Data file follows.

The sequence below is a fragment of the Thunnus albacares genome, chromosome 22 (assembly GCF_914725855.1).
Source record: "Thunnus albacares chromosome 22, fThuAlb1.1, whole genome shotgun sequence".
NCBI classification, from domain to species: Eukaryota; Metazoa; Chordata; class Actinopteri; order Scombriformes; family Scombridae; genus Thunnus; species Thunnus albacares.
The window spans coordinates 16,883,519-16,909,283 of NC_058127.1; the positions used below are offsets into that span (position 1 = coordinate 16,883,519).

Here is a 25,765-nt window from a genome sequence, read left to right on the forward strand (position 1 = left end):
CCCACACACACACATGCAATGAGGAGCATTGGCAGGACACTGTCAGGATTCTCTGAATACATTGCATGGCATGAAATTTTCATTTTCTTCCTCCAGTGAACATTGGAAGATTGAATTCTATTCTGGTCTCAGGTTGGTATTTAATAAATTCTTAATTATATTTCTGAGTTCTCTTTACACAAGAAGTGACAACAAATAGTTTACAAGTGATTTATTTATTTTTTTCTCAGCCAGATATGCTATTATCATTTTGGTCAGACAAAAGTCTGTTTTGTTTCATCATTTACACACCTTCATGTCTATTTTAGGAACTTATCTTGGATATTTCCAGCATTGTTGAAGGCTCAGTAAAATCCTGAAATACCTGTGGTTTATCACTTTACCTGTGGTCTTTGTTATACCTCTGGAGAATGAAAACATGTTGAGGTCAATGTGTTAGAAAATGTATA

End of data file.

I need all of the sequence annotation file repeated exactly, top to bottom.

The sequence below is a fragment of the Thunnus albacares genome, chromosome 22 (assembly GCF_914725855.1).
Source record: "Thunnus albacares chromosome 22, fThuAlb1.1, whole genome shotgun sequence".
NCBI classification, from domain to species: Eukaryota; Metazoa; Chordata; class Actinopteri; order Scombriformes; family Scombridae; genus Thunnus; species Thunnus albacares.
The window spans coordinates 16,883,519-16,909,283 of NC_058127.1; the positions used below are offsets into that span (position 1 = coordinate 16,883,519).

Here is a 25,765-nt window from a genome sequence, read left to right on the forward strand (position 1 = left end):
CCCACACACACACATGCAATGAGGAGCATTGGCAGGACACTGTCAGGATTCTCTGAATACATTGCATGGCATGAAATTTTCATTTTCTTCCTCCAGTGAACATTGGAAGATTGAATTCTATTCTGGTCTCAGGTTGGTATTTAATAAATTCTTAATTATATTTCTGAGTTCTCTTTACACAAGAAGTGACAACAAATAGTTTACAAGTGATTTATTTATTTTTTTCTCAGCCAGATATGCTATTATCATTTTGGTCAGACAAAAGTCTGTTTTGTTTCATCATTTACACACCTTCATGTCTATTTTAGGAACTTATCTTGGATATTTCCAGCATTGTTGAAGGCTCAGTAAAATCCTGAAATACCTGTGGTTTATCACTTTACCTGTGGTCTTTGTTATACCTCTGGAGAATGAAAACATGTTGAGGTCAATGTGTTAGAAAATGTATA